18 November, 2012

Book #1: The Perks of Being a Wallflower

Ever since I was in high school, numerous people have told me I would enjoy this book, but I never took the time to read it.  The movie recently came out and, because I wanted to see it, I decided I'd better hurry up and read the book (I used to think it's better to read a book before seeing its movie counterpart, but I've recently changed my mind on the matter).  Anyways, all this is to say, I finally decided to read Stephen Chbosky's The Perks of Being a Wallflower.
It's the account of a boy named Charlie's freshman year in high school.  He's somewhat of an outcast, but soon makes friends with a group of rebellious seniors who expose him to all sorts of new experiences.  Most of the story seems to be a pretty accurate example of what a fifteen year old might endure in high school and several parts of the book resonated with my own memories of what high school was like.  However, the main character's internal dialogue and external actions seemed a bit contradictory.  Charlie seems bright-eyed, earnest, and naive, but doesn't hesitate to partake in violence, underage drinking, and use of several different drugs including marijuana and LSD. While I'm sure there are high schoolers who involve themselves in these things, and while I acknowledge the power of peer pressure is sometimes underestimated, I don't find Charlie's combination of innocence and immorality to be founded in reality.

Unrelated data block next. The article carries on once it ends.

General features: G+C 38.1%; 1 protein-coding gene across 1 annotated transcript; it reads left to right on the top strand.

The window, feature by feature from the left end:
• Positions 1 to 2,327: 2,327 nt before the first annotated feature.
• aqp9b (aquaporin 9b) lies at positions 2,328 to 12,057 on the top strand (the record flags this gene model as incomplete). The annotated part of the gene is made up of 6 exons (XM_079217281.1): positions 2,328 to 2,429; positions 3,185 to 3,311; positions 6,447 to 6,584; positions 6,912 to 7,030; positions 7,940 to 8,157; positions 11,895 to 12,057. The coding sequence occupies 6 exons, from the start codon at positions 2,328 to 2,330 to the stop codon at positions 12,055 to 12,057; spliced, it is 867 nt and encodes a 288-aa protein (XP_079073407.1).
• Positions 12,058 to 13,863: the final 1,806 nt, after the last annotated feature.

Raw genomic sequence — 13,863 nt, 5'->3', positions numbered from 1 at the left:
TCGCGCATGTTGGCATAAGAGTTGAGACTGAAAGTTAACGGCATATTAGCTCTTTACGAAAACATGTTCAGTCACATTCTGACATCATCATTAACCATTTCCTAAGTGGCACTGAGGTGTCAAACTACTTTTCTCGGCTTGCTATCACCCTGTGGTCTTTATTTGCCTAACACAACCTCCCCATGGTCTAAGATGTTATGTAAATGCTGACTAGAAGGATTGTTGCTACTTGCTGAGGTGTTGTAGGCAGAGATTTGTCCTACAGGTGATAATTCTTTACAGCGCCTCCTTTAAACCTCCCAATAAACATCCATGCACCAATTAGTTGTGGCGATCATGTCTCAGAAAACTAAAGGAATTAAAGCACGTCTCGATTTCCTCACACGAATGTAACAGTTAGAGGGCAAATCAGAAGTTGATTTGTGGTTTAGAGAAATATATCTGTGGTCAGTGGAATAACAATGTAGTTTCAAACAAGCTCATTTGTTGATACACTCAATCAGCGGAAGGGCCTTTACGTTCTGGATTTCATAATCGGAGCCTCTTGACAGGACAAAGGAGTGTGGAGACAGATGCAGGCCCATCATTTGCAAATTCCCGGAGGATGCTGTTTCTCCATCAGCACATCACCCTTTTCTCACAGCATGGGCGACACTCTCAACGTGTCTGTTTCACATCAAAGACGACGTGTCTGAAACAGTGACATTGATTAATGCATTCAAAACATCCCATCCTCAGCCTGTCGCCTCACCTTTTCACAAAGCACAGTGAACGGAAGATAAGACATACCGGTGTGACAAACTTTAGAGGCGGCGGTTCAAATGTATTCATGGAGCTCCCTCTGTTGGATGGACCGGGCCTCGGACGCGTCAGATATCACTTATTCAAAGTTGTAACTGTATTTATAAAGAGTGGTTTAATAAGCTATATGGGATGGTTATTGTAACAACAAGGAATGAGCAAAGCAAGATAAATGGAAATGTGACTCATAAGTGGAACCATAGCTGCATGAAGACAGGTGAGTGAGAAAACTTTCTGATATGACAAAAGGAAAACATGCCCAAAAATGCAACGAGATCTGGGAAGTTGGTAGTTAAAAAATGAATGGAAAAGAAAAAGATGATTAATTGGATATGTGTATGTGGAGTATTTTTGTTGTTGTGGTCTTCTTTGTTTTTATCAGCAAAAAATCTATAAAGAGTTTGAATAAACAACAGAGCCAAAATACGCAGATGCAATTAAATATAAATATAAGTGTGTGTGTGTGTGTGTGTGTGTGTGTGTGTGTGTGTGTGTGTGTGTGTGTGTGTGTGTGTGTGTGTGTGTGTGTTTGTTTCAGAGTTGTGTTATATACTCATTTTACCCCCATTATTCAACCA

The book deals with several serious issues such as depression, physical and emotional abuse, death of a loved one, suicide, and sexuality.  I think it is extremely important to discuss topics such as these, especially at a time in life when people feel so vulnerable, and I applaud the author for making an effort to acknowledge these issues.  However, the book provides absolutely no suggestions of dealing with these issues in a healthy way; the characters instead turn to the aforementioned unhealthy (and often unlawful) activities.

I saw the movie a few weeks ago with my friend Lamia.  We both really enjoyed it.  I would definitely recommend the movie over the book.  The movie focuses less on Charlie's psychological issues and instead seems to be about a group of misfit kids who don't have to endure high school on their own because they have found each other.  And the film has great music (I'm a sucker for a movie with a great soundtrack).

Overall, I think I enjoyed the book, but would suggest that one should be very intentional in who they recommend it to.  It might provide the gateway to discussion of some difficult topics, but should be paired with materials and discussion addressing healthy ways to find healing.

No comments:

Post a Comment